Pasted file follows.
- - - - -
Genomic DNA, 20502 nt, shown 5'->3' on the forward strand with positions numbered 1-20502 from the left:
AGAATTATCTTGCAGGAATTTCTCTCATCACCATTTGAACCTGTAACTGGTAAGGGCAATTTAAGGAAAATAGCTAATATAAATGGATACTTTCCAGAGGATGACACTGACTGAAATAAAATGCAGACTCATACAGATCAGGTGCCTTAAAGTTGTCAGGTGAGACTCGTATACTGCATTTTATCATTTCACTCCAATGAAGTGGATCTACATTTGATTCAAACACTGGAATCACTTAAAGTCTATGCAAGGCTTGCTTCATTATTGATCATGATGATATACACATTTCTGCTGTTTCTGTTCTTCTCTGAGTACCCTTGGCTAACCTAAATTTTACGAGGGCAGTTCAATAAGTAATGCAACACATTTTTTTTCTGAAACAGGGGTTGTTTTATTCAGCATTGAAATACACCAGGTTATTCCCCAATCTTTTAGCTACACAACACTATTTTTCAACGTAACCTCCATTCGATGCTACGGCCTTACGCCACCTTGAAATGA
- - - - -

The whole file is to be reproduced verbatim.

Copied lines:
Genomic DNA, 20502 nt, shown 5'->3' on the forward strand with positions numbered 1-20502 from the left:
AGAATTATCTTGCAGGAATTTCTCTCATCACCATTTGAACCTGTAACTGGTAAGGGCAATTTAAGGAAAATAGCTAATATAAATGGATACTTTCCAGAGGATGACACTGACTGAAATAAAATGCAGACTCATACAGATCAGGTGCCTTAAAGTTGTCAGGTGAGACTCGTATACTGCATTTTATCATTTCACTCCAATGAAGTGGATCTACATTTGATTCAAACACTGGAATCACTTAAAGTCTATGCAAGGCTTGCTTCATTATTGATCATGATGATATACACATTTCTGCTGTTTCTGTTCTTCTCTGAGTACCCTTGGCTAACCTAAATTTTACGAGGGCAGTTCAATAAGTAATGCAACACATTTTTTTTCTGAAACAGGGGTTGTTTTATTCAGCATTGAAATACACCAGGTTATTCCCCAATCTTTTAGCTACACAACACTATTTTTCAACGTAACCTCCATTCGATGCTACGGCCTTACGCCACCTTGAAATGA